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Setting up an entire diet based on percentages just doesn’t make sense. When someone places protein, carbohydrate, or fat requirements in terms of percentages (40:30:30, 20:50:30, etc.), it doesn’t really have any relevance to what that person actually needs.

A diet consisting of 30% protein may be too little for someone who eats only 1,000 calories per day, and too high for someone eating 5,000 calories. With this type of planning, someone who “needs” 150 grams of protein would only be ingesting 75 grams per day on a 1,000 calorie per day diet, and 375 grams of protein per day (more than double what he “needs”) on a 5,000 calorie diet.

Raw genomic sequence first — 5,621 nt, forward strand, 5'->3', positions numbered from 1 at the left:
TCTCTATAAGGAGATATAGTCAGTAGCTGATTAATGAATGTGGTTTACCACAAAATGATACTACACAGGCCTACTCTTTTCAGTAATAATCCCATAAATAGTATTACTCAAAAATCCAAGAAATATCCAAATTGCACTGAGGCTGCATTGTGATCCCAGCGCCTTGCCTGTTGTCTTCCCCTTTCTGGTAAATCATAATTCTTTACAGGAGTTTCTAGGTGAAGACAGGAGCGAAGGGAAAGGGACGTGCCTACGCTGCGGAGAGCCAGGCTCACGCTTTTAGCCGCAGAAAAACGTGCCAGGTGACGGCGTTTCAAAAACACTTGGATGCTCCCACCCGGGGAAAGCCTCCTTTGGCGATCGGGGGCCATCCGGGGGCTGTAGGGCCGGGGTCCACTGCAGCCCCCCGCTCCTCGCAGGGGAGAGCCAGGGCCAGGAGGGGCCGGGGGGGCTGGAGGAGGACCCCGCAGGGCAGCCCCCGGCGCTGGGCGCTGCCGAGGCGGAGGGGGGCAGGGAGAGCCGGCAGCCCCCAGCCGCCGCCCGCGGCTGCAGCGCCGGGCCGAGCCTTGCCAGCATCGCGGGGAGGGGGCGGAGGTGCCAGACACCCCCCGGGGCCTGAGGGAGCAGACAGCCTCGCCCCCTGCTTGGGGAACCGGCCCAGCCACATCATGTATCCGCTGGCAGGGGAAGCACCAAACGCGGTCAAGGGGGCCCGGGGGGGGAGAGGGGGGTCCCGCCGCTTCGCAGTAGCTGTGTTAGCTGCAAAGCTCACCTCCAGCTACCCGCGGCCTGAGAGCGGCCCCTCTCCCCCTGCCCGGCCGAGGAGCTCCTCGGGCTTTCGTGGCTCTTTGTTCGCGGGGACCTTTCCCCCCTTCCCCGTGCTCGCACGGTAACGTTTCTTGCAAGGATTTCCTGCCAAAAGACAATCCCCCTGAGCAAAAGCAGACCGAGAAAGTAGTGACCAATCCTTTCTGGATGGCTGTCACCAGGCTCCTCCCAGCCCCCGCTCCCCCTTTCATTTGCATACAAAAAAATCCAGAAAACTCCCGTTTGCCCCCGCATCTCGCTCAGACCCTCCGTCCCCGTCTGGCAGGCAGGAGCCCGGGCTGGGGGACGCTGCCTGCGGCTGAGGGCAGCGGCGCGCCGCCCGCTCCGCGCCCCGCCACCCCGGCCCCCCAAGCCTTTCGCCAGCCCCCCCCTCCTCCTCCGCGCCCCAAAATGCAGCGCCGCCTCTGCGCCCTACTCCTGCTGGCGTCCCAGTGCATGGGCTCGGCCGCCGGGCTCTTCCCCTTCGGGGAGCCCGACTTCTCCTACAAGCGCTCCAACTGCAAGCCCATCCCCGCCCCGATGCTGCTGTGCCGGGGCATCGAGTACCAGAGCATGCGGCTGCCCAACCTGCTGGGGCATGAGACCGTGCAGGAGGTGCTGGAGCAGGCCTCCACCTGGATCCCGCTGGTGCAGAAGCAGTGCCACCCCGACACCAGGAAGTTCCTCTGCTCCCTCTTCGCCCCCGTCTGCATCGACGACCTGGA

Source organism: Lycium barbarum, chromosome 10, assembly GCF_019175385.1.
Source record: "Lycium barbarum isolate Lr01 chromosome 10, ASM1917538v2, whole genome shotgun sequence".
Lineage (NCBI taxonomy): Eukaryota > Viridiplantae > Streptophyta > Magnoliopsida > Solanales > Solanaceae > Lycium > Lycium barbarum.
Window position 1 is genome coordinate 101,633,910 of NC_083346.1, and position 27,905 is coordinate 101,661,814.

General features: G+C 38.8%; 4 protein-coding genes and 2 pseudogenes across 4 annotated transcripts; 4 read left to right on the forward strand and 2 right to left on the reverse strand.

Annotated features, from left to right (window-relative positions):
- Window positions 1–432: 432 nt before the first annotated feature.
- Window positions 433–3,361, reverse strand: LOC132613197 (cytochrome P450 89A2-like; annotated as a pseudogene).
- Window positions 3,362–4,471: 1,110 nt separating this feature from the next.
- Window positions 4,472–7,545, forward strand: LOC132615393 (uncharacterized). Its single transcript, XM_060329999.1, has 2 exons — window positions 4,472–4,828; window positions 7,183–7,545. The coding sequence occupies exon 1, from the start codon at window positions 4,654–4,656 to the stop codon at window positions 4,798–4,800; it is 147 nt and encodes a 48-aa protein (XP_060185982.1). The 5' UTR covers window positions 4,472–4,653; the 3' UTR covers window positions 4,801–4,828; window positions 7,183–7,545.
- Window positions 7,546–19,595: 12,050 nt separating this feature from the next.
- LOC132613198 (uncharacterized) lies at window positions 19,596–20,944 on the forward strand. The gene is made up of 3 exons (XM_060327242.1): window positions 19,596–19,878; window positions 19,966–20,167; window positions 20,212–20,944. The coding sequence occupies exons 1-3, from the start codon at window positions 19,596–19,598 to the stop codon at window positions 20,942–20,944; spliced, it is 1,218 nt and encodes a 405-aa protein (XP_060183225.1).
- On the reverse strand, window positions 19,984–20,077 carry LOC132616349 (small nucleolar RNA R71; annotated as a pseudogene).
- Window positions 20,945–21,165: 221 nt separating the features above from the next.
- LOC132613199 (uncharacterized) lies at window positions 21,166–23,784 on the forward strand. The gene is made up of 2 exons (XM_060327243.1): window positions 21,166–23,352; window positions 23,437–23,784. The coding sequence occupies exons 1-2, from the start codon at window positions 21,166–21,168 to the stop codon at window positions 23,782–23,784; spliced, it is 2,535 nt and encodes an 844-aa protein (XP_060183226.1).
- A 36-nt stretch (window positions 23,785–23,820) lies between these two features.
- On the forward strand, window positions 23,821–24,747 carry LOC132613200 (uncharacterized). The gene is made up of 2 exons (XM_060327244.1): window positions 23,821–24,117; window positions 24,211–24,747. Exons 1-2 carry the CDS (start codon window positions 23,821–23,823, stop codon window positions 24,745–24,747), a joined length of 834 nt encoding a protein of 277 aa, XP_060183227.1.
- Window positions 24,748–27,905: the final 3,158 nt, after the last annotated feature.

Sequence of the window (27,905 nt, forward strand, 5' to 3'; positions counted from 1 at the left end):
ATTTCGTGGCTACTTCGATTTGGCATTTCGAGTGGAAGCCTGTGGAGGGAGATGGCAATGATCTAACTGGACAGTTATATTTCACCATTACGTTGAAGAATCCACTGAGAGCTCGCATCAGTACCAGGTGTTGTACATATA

Additionally, many diets are often slapped with a “high carb” or “high fat” label whenever a specific macronutrient is over a certain percentage. Most dieticians would be quick to label a diet consisting of 35% fat as “high fat.”

However, if we took a 2,000 calorie diet with 35% of calories coming from fat, and added 200 grams of carbs (800 calories) without changing anything else, the total calories are now 2,800 and the “high-fat” diet suddenly becomes a “low-fat” diet, because the percentage of fat dropped from 35% to 25%, even though total grams of fat stayed the same.

Save your mental energy for time under the bar, not nutritional mathematics. There’s no need to worry about trivial minutia such as macronutrient percentages.



Wikio

About EdR

Tant que les lions n’auront pas leurs propres historiens, les histoires de chasse continueront de glorifier le chasseur. (proverbe africain)

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